Please Sir, may I have more? I want more.
You've been working in the same job for a while but you haven't had a pay rise. Or perhaps you've had annual pay rises but they've been pretty unimpressive.
So now you know that your new colleague earns more than you and, to add insult to injury, your boss has asked you to train them! You feel aggrieved and rightly so.
Research thoroughly salaries across similar job roles and market sectors
Gather the facts based on salaries both in your workplace and in the marketplace across broadly similar roles - not just in terms of duties performed on a day-to-day basis, but also additional responsibilities such as leading teams. Jobs are not always equal, regardless of job titles.
Consider what added value you are delivering to your employer
- Have you streamlined processes resulting in significant savings?
- Have you secured major deals or helped your employer break into new markets?
- Have you stepped up and consistently delivered over and above your remit?
- Have you assumed additional responsibilities since your last salary review?
During the meeting put forward your case for a salary increase
- Remain calm and composed as you state your case for a pay rise.
- Tell them you believe you are being underpaid for the role you perform.
- Tell them this is making you feel undervalued for the job you do.
- Provide evidence of your colleague's pay or examples of salaries for similar roles in the job market.
- State that you would like parity with your colleague and/or with marketplace rates.
Wait for it... get ready for excuses for not giving you a pay rise
- The Company's isn't performing well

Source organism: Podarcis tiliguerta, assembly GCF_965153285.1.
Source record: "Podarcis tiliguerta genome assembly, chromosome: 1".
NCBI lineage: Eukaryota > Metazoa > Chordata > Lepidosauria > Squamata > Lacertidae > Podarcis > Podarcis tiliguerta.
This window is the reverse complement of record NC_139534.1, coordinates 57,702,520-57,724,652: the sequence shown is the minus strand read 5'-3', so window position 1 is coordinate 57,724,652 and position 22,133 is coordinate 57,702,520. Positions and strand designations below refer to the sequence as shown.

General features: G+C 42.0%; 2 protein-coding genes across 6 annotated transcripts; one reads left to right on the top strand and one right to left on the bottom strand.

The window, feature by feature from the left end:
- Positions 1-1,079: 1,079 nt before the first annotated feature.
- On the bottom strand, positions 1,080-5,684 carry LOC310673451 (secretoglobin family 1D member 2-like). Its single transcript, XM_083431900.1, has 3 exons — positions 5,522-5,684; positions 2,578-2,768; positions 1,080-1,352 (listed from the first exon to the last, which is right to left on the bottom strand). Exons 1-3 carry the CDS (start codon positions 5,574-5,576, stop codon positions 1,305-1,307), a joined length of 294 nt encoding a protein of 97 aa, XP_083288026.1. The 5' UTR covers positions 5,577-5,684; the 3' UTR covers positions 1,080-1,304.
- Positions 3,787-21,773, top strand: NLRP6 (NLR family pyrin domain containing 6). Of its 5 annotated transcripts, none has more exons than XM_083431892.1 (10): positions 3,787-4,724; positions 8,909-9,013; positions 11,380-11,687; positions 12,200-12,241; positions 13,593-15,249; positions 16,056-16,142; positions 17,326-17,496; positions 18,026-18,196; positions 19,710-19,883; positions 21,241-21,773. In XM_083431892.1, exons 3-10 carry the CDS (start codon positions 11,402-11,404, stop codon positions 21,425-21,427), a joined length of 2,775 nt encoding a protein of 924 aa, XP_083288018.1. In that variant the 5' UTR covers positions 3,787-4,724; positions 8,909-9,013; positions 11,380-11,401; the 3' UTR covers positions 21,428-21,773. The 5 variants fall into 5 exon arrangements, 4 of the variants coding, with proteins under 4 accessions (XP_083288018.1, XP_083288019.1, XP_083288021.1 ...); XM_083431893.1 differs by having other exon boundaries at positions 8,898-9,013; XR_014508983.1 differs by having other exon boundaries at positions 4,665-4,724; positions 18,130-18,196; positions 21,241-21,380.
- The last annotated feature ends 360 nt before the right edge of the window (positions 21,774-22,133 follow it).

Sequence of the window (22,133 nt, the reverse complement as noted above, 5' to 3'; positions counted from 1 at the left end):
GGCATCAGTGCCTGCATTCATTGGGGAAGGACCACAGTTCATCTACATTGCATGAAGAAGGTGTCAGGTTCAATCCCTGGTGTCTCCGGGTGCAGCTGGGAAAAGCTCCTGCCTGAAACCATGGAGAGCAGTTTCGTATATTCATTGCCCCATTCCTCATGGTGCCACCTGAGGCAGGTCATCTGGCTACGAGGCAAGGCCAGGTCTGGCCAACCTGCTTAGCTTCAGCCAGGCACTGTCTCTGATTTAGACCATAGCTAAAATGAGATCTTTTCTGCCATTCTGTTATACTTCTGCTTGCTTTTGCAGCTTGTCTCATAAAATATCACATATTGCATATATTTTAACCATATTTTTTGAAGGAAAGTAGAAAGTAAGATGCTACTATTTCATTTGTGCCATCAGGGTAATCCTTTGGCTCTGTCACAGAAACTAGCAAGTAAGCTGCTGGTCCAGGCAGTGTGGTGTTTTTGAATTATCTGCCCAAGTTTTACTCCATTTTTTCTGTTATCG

- The Company just lost a major customer
- The Company's expansion plans need lots of investment
- The Company only reviews salaries in January
- Your colleague is better qualified than you (to do the same job)
- Your colleague has more experience than you (but is doing the same job)
Do not let these excuses dictate or change the course or purpose of the meeting
Here's what you don't do... You do not debate the points your boss just made. Instead you must
Turn the discussion back to your purpose, which is to justify a salary increase
Allow time for management to consider your request
Alternatively, they may say they need time to consider your request - perhaps they need to discuss it with someone senior or with the HR department. You must allow time for them to do so.
Set a deadline
After the meeting send your boss a brief email thanking them for their time today and for considering your request. And say you look forward to hearing back from them by [agreed day or date].
Be prepared to compromise
Do not threaten to resign unless you're prepared to follow through
You may well be inclined to jump ship, but my advice is to NEVER resign until you have another job to go to. It's always more difficult to secure another job when you're unemployed, and it's also more difficult to negotiate your starting salary at a new workplace. When you're still in employment you have more bargaining power.
© Barbara Patrick at Compelling CVs
Career, Job Search and Employability Coach, CV Writer, LinkedIn Profile Writer, LinkedIn Trainer
Get in touch if you need help with any aspect of your job search. I'm always happy to talk.
Email: mail @ compellingcvs.co.uk